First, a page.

Chef MJ: We follow seasonality. American cuisine gives you a big spectrum to work with, you could go Italian, American, French. In terms of trends, I am seeing these California-style bakeries where it is all about method and well-executed desserts, even if it is just a pie. California/ the west coast has set a standard and there are a lot of restaurants that are seasonal now.

It’s interesting to see all these bakeries rising, especially in Florida, like True Loaf with the best bread ever. You see these bakeries that follow that seasonality and that method of doing things perfectly. But, the trend I see the most is sourcing out the best ingredients. 

Sneak Peek: Bar Raval, a Barcelona-Inspired Bar in Toronto

In a recent “On Foodable Side Dish” episode, we gave viewers a behind-the-scenes look into the intricate design work at Bar Raval in Toronto, an establishment helmed by the acclaimed chef Grant van Gameren. Here, we dive deeper into the operational side of Bar Raval with Robin Goodfellow, bartender and partner.

“We wanted the space to be just like the experience, very organic,” said Goodfellow. “We’ve heard people say it looks like the inside of a tree’s heart.”

In this “Across the Bar” preview, get a sneak peek of what Goodfellow has in store for us behind the bar, including a drink inspired by Robin Williams, called One-Hour Photo. “I made this drink on the day that Robin Williams died, so I thought I’d name it after his weirdest movie.”

A Taste of Mediterranean at Boston’s Oleana

“We cook Mediterranean food, but with a huge focus on Eastern Mediterranean, particularly Turkish,” says James Beard Award-winning chef Ana Sortun, chef and owner at Oleana. The restaurant, located in Cambridge, Mass., is in its 15th year, a clear indication of its success.

Known for its inventive cuisine, Oleana’s menu features dishes like octopus and potatoes bravas with smoked aioli and Turkish spices; Vermont quail kebob with Baharat spice, barberries, and pistachio; and duck with spring dug parsnips, walnut tabouleh, and smoke honey labne. But it seems Sortun is most excited right now about lamb. And spices.

“Spices and lamb, to me, go naturally hand in hand. They really bring depth and richness to dishes without making them heavy. And they’re a perfect match.”

There are three lamb dishes on Oleana’s menu at time of publish: a lamb and grape leaf tart with cumin, orange, orzo, and spicy feta; lamb shoulder with chickpea, fried artichokes, turmeric, and cilantro; and a moussaka (lamb and eggplant pie) with tahini, fava beans, and fried peas.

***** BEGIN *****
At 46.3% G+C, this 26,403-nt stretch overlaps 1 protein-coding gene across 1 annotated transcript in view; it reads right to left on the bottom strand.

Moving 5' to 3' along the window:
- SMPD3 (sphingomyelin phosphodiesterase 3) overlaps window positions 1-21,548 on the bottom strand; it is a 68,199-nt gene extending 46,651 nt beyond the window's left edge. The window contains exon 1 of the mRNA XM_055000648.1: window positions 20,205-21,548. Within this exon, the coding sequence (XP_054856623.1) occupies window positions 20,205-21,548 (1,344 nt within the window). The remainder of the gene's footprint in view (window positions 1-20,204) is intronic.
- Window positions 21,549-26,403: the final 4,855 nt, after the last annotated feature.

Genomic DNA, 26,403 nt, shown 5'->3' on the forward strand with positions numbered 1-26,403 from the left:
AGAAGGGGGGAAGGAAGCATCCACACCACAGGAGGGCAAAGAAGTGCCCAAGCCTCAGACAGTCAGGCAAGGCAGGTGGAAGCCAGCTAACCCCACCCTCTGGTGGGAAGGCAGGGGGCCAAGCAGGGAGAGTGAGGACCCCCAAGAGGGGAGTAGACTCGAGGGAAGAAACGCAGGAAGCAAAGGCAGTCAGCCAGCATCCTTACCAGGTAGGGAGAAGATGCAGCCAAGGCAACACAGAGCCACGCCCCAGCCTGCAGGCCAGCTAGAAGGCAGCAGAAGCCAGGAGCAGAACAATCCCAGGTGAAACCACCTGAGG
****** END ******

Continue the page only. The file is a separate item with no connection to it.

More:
Check out the sneak peek above, and stay tuned for the full “Table 42” episode, coming soon!

Get a Taste of Linwood Essentials in Toronto

“The idea for a lot of the cocktails I freestyle come down to a simple ratio: strong, sweet, sour, herbacious,” says Jake Valianes, owner and bar manager at Linwood Essentials in Toronto.

And, like most good drinks, each cocktail has a story. But at Linwood Essentials, these stories are not elusive; in fact, they’re sometimes clipped onto the side of the drink. “Cocktails should be fun,” he adds. “We want people to experience a different style of drinking here.”

Check out a sneak peek of this “Across the Bar” above, and stay tuned for the full episode, coming soon!

Check Out the Insane Design Work at Toronto’s Bar Raval

A restaurant would not be successful or complete without good food. A bar would not be successful or complete without good drinks. But just as important is the ambiance: how does the space make someone feel? Ambiance can be communicated through a lot of channels, one of them being design. And no place strikes this as evidently as Bar Raval in Toronto.

Alex Josephson has made this connection of feeling and architecture his life. As co-founder of Partisans, a Toronto-based architecture and design studio, Josephson and his team “primarily make the improbable possible.” He says, “We believe in the political power of architecture.”

Partisan’s partnership with Bar Raval was a serendipitous one, and Josephson compares the woodwork of this project to a 3D tattoo. “These are like our children, these projects,” Josephson says. “And I think the best clients give you enough freedom, but they really know what they want.”

Stay tuned to catch the full “On Foodable Side Dish” episode, coming soon!